Can plants make themselves invisible to their neighbours?
Plants are capable of shaping their developmental pattern to the competitiveness of the environment. For example, plants growing at a high population density can divert resources towards height growth to prevent being shaded by their neighbours.
To be able to do so, plants make use of light signals they perceive through light-sensitive molecules such as phytochrome. Such light signals can already be perceived before the actual shading takes place. A well-known example of such a light signal is the ratio between red and far-red light (R:FR). The value of R:FR of the light reflected off neighbouring plants is relatively low compared to light coming from the sky. The reason for this is that plants absorb red light for photosynthesis, but reflect far-red light. The decreased ratio between the two reveals their presence to neighbours.
The aim of this thesis project is to find out to what extent plants may exploit this mechanism, by weakening or masking the light signals that give away their presence. Such ‘cheating’ behaviour by plants is well known to occur, for example orchids deceiving their pollinators by the morphology of their flowers, but has not been reported for light signals. If a plant would be able to manipulate the spectrum of the light it reflects, it would gain a competitive advantage over neighbouring plants who do not.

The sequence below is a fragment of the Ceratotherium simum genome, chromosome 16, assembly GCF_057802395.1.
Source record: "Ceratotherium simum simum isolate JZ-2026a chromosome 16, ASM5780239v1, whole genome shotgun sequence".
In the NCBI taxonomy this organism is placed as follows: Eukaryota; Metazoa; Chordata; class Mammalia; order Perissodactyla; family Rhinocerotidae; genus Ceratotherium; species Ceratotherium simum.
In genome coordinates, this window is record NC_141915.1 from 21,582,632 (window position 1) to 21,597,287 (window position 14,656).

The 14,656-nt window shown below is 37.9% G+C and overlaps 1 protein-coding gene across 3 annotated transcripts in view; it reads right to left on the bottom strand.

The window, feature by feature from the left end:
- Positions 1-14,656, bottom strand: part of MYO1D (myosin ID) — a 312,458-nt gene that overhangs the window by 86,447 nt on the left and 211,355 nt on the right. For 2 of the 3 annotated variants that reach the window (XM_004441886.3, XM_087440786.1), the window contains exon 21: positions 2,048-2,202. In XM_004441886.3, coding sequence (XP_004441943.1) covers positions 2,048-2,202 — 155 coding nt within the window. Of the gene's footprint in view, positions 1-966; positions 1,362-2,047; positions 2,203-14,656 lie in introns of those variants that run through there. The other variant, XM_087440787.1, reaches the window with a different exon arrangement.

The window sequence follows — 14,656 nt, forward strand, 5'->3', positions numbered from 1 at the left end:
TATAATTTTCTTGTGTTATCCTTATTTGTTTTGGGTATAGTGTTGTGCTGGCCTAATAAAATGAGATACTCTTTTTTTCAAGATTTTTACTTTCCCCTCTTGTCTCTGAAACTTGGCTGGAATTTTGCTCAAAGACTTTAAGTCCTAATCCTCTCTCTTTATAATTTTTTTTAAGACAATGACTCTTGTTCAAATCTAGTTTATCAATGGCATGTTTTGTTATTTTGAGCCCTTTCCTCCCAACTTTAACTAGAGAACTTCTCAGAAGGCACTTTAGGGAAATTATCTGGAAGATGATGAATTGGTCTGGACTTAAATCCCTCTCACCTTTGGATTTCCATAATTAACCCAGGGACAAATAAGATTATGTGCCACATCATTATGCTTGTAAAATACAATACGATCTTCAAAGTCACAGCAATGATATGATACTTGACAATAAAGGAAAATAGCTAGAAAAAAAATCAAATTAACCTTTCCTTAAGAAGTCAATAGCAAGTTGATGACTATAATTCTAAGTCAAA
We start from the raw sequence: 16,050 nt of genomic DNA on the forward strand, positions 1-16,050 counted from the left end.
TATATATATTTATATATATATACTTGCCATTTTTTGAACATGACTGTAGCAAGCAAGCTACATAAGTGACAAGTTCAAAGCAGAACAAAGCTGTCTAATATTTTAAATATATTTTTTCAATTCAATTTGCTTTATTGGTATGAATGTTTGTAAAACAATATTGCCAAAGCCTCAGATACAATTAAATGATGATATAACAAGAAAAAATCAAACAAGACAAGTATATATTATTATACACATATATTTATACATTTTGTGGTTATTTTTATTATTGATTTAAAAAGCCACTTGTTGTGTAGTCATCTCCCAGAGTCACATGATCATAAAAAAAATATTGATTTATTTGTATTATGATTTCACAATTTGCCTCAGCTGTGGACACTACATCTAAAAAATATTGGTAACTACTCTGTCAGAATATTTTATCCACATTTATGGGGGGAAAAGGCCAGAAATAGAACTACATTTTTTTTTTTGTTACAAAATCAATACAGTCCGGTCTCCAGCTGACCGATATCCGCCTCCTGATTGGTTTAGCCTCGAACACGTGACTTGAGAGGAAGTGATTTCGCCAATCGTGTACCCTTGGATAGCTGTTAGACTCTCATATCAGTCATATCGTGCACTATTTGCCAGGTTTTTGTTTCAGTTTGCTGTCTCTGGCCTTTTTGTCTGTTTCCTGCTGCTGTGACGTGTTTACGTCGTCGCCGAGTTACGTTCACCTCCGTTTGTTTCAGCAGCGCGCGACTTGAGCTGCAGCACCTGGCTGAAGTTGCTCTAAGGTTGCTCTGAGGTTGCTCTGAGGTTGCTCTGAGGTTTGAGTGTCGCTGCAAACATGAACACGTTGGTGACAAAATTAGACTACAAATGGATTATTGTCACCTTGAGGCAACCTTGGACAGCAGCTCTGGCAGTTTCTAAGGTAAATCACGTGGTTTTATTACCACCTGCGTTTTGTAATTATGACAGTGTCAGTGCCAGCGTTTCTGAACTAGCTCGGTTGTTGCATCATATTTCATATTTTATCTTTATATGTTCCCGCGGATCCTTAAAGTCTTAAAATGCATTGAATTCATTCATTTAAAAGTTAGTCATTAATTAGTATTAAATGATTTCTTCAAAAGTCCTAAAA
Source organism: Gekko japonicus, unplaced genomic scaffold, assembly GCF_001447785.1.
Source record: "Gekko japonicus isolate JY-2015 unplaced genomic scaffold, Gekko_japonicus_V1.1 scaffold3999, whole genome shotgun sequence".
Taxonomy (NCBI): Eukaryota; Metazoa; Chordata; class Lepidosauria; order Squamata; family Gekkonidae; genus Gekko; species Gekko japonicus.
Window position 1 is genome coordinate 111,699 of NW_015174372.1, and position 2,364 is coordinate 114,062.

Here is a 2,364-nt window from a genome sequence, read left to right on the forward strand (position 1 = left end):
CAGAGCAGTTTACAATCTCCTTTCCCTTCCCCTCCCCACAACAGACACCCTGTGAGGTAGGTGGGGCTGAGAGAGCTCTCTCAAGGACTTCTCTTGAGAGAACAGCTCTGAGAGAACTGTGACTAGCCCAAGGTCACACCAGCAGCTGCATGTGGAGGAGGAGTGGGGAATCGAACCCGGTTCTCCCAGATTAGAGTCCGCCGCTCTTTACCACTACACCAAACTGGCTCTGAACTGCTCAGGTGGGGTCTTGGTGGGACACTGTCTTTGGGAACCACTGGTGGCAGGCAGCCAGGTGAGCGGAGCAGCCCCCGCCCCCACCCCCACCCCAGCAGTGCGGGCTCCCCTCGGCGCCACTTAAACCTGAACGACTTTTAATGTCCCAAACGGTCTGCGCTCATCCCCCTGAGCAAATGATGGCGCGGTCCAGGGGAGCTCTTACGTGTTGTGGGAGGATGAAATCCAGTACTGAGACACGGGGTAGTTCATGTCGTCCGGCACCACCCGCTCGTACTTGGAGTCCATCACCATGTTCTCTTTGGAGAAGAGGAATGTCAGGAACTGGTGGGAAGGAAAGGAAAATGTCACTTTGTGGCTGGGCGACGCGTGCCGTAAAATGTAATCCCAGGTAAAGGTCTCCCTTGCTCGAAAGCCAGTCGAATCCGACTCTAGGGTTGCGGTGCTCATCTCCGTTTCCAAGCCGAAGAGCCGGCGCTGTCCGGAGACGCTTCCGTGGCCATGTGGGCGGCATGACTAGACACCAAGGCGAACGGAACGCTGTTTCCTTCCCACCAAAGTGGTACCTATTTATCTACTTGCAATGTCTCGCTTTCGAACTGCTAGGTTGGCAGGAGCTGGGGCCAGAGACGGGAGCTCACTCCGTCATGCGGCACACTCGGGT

- To screen a range of plant genotypes for the spectral properties of their leaves, to get a quantification of the variation in the composition of the light they reflect;
- To apply an FSP model to explore potential benefits of stealth behaviour by modifying light signals, and to find out what the level of signal masking should be in order for it to make a difference for competitive outcomes.
Type of research
Preferably the student combines experiments and modelling. However, only modelling or experiments are possible depending on the learning goals of the student.